Flexibility in how and when an individual can contact a debt advice service
Having a combination of in-person and online/telephone advice channels was seen as essential for getting the widest range of people to use advice services, especially with our survey showing that over half of respondents would only feel comfortable using a single option from all those available to contact a service.
Creating a supportive environment requires recognising the additional stressors that often accompany debt.
Debt needs to be recognised within service design and delivery as an issue that brings with it additional related problems, particularly poor mental health and wellbeing. In particular, advice services need to be aware that advice sessions are often overwhelming for people and that follow-through by the user on required actions can be impaired by these factors. Providing resources earlier and in a form that people can take their time with at home go a great way to helping people to take action, as does signposting to other local organisations to help with interconnected issues such as the threat of eviction or mental health crises.
Welcoming informal environments would make it much easier for people to seek help.
A warm and welcoming environment helps people feel less apprehensive about using debt advice services. Our participants across all workshops and in our survey passionately advocated for friendly and welcoming spaces with sofas, teas and coffees, and small libraries that were set up more like a community hub or a café, rather than the more common similarity to a GP waiting room which served to make people more stressed.
More post-crisis support is vital for ensuring people continue to stay debt-free.
Throughout our workshops and surveys people strongly desired some form of post-advice support after their crisis had been resolved, particularly with tackling some of the lasting issues left by their debt. People were also keen to be involved in this process as well, wanting opportunities to help others who were going through the same thing. Advice services should focus on developing accessible tools which enable former service users to stay out of debt and recover from its negative consequences, such as poor credit scores, as well as providing opportunities to get involved with helping the organisation in its mission.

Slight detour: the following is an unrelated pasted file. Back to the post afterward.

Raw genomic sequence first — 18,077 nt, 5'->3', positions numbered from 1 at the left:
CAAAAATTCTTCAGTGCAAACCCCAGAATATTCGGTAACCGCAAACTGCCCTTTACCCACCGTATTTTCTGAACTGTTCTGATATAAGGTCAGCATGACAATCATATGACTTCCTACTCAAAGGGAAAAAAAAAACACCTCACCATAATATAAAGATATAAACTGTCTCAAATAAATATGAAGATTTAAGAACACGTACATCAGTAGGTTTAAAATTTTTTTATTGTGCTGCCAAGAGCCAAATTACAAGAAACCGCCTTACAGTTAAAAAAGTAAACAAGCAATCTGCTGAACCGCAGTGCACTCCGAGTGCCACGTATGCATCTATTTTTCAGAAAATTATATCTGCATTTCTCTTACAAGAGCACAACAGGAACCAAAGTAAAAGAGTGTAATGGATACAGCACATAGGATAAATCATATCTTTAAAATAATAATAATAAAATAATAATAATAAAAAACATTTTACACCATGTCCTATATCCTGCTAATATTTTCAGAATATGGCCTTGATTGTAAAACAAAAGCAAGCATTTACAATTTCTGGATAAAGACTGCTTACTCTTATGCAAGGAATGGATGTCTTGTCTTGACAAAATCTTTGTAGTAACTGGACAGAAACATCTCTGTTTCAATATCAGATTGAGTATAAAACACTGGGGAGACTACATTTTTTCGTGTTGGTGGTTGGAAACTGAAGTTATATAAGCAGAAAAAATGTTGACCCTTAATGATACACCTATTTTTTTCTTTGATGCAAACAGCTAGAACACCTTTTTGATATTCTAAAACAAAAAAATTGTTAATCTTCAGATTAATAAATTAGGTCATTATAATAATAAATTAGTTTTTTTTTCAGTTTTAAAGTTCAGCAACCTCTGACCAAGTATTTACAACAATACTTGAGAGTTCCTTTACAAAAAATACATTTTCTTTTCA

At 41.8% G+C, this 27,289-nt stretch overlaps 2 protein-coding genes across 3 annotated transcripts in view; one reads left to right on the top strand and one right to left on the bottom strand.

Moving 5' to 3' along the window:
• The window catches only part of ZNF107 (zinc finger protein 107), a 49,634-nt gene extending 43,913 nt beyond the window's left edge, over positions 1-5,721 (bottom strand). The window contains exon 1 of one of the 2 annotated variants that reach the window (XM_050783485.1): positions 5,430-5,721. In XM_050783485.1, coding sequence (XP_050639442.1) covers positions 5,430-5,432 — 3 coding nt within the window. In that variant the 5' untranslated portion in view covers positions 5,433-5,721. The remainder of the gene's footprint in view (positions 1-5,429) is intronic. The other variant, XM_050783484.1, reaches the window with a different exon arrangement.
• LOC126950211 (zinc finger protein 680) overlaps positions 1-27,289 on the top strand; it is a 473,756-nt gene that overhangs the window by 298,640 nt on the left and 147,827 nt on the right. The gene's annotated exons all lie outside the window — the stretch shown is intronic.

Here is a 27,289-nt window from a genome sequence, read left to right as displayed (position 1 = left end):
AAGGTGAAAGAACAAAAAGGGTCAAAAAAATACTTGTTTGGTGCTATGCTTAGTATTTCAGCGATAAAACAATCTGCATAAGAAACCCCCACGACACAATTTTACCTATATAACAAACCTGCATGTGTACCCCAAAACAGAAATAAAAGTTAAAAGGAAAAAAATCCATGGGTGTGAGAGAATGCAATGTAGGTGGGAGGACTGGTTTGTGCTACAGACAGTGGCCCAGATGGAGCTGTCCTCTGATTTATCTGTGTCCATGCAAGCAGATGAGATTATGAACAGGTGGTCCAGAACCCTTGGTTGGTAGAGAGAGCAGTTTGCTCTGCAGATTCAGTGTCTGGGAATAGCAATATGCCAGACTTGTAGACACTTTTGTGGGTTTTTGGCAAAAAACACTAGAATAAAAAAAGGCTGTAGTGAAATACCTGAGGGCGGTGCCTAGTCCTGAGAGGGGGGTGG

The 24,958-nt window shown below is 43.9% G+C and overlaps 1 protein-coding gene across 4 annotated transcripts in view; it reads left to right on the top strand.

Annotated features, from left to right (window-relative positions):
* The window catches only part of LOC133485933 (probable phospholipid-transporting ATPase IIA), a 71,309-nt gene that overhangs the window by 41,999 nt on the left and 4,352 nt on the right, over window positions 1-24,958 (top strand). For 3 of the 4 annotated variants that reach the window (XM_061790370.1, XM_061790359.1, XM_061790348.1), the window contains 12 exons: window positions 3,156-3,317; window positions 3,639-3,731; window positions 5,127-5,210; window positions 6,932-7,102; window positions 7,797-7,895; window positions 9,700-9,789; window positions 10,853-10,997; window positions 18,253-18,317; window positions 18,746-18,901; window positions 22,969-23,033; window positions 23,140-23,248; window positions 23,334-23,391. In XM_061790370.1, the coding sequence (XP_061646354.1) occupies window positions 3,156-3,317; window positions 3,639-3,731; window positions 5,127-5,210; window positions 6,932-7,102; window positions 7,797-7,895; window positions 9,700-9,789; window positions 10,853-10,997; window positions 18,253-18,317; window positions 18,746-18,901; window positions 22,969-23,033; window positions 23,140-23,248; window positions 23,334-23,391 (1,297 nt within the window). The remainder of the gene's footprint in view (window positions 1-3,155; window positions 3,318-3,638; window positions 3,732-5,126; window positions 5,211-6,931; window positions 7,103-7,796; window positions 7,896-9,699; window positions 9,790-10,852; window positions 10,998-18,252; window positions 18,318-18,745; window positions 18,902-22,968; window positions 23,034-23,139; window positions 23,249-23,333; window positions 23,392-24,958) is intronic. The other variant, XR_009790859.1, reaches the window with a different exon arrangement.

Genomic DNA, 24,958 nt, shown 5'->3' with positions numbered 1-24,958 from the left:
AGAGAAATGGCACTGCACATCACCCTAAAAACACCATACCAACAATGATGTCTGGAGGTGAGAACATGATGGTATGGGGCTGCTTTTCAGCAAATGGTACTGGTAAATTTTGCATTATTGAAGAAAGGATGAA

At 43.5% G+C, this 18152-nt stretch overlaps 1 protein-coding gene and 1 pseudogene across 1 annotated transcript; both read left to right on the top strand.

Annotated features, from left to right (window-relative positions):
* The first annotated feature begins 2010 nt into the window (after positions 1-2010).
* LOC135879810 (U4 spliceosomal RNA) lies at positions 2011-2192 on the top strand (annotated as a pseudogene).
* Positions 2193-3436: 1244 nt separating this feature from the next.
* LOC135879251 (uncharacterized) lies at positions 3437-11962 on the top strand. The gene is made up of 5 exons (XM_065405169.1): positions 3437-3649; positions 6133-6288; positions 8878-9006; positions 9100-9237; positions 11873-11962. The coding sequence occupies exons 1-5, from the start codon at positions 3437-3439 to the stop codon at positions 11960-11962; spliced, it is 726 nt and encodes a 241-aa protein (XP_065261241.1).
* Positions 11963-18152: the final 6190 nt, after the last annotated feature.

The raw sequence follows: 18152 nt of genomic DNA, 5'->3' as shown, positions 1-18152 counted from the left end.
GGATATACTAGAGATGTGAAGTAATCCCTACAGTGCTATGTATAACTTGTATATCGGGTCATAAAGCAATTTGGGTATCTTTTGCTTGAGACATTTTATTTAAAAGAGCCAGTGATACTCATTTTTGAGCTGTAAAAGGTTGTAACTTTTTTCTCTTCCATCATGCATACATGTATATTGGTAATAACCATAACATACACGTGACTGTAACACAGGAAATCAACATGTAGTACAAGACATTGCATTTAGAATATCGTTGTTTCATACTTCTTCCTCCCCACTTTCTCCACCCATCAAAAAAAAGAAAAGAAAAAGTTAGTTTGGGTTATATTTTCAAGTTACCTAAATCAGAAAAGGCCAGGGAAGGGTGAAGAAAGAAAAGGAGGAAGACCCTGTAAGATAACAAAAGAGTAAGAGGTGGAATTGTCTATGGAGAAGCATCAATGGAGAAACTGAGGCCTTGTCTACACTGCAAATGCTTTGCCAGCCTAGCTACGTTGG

Overall we found that people who had experienced problem debt wanted a dramatic shift in the culture around addressing this issue; they advocate for the creation of safe and welcoming advice services which provide both crisis support and long-term recovery, and an emphasis on proactive awareness-raising amongst general society that problem debt is in fact both common and survivable. And they want to be involved in helping bring about this cultural shift, they actively welcome opportunities to share their stories to help people feel less alone and encourage them to seek help earlier, as well as training to become debt advisors. They recognise – and want the sector to do so too – the value of people with lived experience of problem debt being involved in designing and delivering the solutions. We strongly urge the sector – and its funders – to hear them and act on their calls to action.